Upper Marlboro Drug Dealer Exiled to More Than 15 Years in Prison
|U.S. Attorney’s Office May 15, 2013|
GREENBELT, MD—U.S. District Judge Roger W. Titus sentenced Donald Hunter, a/k/a Pep, age 48, of Upper Marlboro, Maryland, today to 188 months in prison, followed by five years of supervised release, for conspiracy to distribute phencyclidine (PCP), cocaine base, and heroin and for being a felon in possession of a gun. Judge Titus found that Hunter was an armed career criminal based on four previous drug convictions.
The sentence was announced by United States Attorney for the District of Maryland Rod J. Rosenstein; Special Agent in Charge Karl C. Colder of the Drug Enforcement Administration-Washington Field Division; Special Agent in Charge Stephen E. Vogt of the Federal Bureau of Investigation; Chief Cathy L. Lanier of the Metropolitan Police Department; and Chief Mark A. Magaw of the Prince George’s County Police Department.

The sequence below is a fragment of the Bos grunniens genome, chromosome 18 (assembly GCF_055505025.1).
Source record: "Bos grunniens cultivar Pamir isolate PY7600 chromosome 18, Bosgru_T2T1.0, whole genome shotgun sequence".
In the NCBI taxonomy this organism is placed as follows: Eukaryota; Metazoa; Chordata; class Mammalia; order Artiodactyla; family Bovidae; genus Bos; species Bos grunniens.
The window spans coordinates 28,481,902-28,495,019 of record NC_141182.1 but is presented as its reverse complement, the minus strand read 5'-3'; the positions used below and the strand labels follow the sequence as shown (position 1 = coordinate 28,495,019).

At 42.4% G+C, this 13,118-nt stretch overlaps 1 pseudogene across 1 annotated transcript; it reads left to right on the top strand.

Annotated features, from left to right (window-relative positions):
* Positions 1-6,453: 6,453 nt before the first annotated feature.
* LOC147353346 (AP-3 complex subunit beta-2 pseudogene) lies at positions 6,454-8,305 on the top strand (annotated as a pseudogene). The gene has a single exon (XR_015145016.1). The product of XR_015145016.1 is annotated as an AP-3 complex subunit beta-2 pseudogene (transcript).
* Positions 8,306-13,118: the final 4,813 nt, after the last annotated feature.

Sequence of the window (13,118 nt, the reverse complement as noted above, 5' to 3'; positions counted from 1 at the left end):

According to his guilty plea, beginning in June 2011, Hunter, Wayne Glymph, Samuel Braxton, and other conspirators sold PCP, heroin, and crack to drug customers in Prince George’s County, Maryland, and in the Washington, D.C. metropolitan area. Hunter and others used Braxton’s apartment and a bowling alley in Temple Hills, Maryland, to store and distribute narcotics. Hunter prepared, packaged, and delivered the drugs to customers on Braxton’s behalf and collected drug debts from customers. Hunter was responsible for distributing between one and three kilograms of PCP, between 28 and 112 grams of crack, and between 100 and 400 grams of heroin.
On February 23, 2011, law enforcement executed a search warrant at Hunter’s residence and seized 8.5 grams of heroin, plastic baggies with cocaine residue, assorted drug paraphernalia, and a loaded revolver. Hunter had previously been convicted of a felony and was prohibited from possessing a gun.
Samuel Braxton, a/k/a Fats, age 44, of Temple Hills, and Wayne Glymph, age 46, of Fort Washington, Maryland, previously pleaded guilty to their participation in the conspiracy and were sentenced to 27 years and 10 years in prison, respectively. A total of 10 defendants have pleaded guilty to date to charges arising from the drug conspiracy.
United States Attorney Rod J. Rosenstein commended the DEA, FBI, Metropolitan Police Department, and Prince George’s County Police Department for their work in the investigation. Mr. Rosenstein thanked Assistant United States Attorneys Christen A. Sproule and Steven E. Swaney, who prosecuted this Organized Crime Drug Enforcement Task Force case.